Cheyne Magnusson chose China Airlines because they offered the cheapest fare. A frequent traveler, Cheyne didn’t check the excess baggage charges ahead of time, begrudgingly expecting more of the same: a fee of about $200 to take his boards with him to Indonesia. Arriving at LAX, he maneuvered his 7-foot board bag through the gauntlet of Asian tourists. “Just one surfboard,” he told the agent at the counter. She stepped over the scale and unzipped the bag. Pulling apart the boards, she counted them aloud. “Four boards,” she calculated, as she returned to the computer. “That will be $450.” That was already more than Cheyne had “saved” by choosing the cheaper ticket.
With little protest, he handed over his credit card. He knew this was a battle that could not be won. He signed his surfboards away, and went to the airport bar to drown the all-too-familiar frustration.
After three weeks in Bali, Cheyne had almost forgotten about the incident. He returned to the airport sunburned and happy. He stepped up to the counter, hopeful that with some sweet-talking, perhaps a little flirtation, he’d have better luck on his way back. But this agent had been well trained. “Six-hundred dollars,” she said plainly. “Six-hundred dollars?” Cheyne replied in astonishment at the sudden price hike. “This board bag weighs less than that guy’s luggage!” he complained. He pointed at a man with a bag the size of a washing machine. The other employees looked over knowingly. With hundreds of surfers flying in and out of Bali everyday, the disgruntled, overcharged customer was one they’d encountered regularly.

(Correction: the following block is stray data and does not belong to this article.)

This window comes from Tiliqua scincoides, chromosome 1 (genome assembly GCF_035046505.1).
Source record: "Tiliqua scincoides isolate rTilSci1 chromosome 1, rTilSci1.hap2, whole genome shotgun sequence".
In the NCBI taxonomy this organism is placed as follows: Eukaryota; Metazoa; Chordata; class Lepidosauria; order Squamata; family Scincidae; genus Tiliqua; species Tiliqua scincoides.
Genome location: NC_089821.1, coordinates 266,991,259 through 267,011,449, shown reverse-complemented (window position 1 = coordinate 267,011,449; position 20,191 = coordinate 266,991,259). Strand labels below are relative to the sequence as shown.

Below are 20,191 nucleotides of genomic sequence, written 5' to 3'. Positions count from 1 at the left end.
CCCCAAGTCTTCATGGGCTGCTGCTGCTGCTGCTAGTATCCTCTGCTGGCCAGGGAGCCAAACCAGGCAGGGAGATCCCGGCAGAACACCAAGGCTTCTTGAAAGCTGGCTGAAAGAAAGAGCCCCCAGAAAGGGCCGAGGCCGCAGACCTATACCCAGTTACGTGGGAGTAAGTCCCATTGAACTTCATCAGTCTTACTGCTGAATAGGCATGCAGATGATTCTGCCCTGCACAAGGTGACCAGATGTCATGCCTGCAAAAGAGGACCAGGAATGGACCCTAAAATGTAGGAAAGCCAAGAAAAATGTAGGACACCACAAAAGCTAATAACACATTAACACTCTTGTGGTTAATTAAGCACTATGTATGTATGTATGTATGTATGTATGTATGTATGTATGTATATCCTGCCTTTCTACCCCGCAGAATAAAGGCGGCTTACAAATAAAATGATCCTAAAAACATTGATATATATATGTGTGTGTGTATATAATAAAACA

Once through security, Cheyne did what all angry people with an Internet connection do: he posted his gripe on Facebook. Within minutes, he had dozens of comments. There’s nothing that provokes surfers more than the universally accepted evil that is airline excess baggage fees. By the time he got back to California, he had hundreds of comments and likes. Fueled by the masses, Cheyne decided to voice his opinion on China Airlines’ Facebook page. Surprisingly, someone promptly replied. A dialog ensued.
“We started debating the topic, and before I knew it there were about 60-plus posts with other surfers throwing their two cents in,” says Cheyne. “Our voices were finally being heard! The thread was up for about 24 hours and then that next night I tried to check up on it, and boom, that page no longer existed. I was blocked by China Air and all of our comments and conversations were gone.”
But that wasn’t the end of it. Someone had taken a screen shot of the conversation and posted it online. From there it spread to the major surf websites. Kelly Slater posted it on Instragam. It got thousands of likes and hundreds of comments. We felt powerful. We had the most popular surfer in the world advocating for us—the airlines would be letting us fly with surfboards for free in no time!
Unfortunately, reality is far less romantic. Compared to the hundreds of thousands of travelers boarding planes each day, the number of traveling surfers is barely a blip on an airline’s radar. And surfers are hardly the high-rolling segment that airlines can justify pandering to.